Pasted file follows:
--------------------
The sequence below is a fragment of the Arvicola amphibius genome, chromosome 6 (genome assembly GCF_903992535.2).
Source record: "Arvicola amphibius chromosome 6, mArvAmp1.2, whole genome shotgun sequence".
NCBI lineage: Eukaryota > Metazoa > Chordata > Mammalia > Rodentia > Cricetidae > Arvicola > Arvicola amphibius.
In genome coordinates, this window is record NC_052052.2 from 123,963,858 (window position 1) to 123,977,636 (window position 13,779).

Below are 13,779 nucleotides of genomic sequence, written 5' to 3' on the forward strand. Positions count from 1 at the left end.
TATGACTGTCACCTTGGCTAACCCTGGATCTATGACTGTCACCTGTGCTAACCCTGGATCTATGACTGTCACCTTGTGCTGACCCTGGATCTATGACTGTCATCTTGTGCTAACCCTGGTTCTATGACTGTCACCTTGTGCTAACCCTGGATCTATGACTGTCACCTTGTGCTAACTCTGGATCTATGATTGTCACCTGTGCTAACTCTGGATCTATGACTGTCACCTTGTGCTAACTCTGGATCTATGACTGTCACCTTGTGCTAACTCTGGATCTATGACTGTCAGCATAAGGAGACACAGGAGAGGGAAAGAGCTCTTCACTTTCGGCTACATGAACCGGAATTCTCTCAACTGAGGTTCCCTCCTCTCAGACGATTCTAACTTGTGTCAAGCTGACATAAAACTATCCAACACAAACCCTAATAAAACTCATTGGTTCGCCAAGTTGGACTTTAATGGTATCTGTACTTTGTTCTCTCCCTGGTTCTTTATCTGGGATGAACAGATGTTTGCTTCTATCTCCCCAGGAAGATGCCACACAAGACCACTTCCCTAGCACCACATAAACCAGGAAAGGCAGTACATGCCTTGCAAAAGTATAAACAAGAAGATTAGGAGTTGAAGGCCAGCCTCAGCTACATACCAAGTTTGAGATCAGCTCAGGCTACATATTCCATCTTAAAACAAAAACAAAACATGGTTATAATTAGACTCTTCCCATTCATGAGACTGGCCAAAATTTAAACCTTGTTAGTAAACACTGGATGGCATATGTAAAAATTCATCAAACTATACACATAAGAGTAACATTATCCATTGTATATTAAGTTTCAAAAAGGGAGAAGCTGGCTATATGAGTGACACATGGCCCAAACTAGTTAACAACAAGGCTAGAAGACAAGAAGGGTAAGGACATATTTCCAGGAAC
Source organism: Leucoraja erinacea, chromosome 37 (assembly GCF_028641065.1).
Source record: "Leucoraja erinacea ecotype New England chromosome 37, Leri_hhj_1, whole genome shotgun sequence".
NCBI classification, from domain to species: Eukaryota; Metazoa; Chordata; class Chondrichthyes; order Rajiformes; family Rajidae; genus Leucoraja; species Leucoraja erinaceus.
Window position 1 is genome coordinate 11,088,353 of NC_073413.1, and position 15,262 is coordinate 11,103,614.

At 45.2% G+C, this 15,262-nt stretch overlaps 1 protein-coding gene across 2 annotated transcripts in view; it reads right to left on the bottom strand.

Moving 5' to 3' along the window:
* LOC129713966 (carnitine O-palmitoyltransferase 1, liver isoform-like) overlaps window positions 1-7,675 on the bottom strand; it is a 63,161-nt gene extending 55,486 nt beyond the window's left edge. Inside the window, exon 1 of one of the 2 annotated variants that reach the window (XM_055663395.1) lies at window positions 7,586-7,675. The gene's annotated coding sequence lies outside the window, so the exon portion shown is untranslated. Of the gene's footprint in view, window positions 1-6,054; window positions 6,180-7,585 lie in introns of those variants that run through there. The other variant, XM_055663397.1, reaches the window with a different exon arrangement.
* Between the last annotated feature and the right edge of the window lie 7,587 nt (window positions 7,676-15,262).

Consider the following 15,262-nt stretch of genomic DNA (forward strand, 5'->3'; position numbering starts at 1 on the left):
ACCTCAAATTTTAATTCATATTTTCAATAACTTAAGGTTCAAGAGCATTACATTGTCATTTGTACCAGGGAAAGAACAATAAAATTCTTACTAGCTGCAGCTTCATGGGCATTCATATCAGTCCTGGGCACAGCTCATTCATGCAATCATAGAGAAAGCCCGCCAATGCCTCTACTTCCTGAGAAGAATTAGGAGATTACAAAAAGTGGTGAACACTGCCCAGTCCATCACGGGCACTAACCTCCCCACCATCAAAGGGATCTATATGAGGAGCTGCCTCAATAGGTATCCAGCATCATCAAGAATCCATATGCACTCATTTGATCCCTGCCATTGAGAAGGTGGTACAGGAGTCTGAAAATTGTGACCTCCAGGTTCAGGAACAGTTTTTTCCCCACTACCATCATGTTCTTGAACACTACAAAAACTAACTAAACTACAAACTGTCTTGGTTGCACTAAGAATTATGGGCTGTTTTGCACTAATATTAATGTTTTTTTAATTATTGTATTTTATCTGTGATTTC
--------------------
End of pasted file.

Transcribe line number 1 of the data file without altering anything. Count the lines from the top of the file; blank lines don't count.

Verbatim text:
The sequence below is a fragment of the Arvicola amphibius genome, chromosome 6 (genome assembly GCF_903992535.2).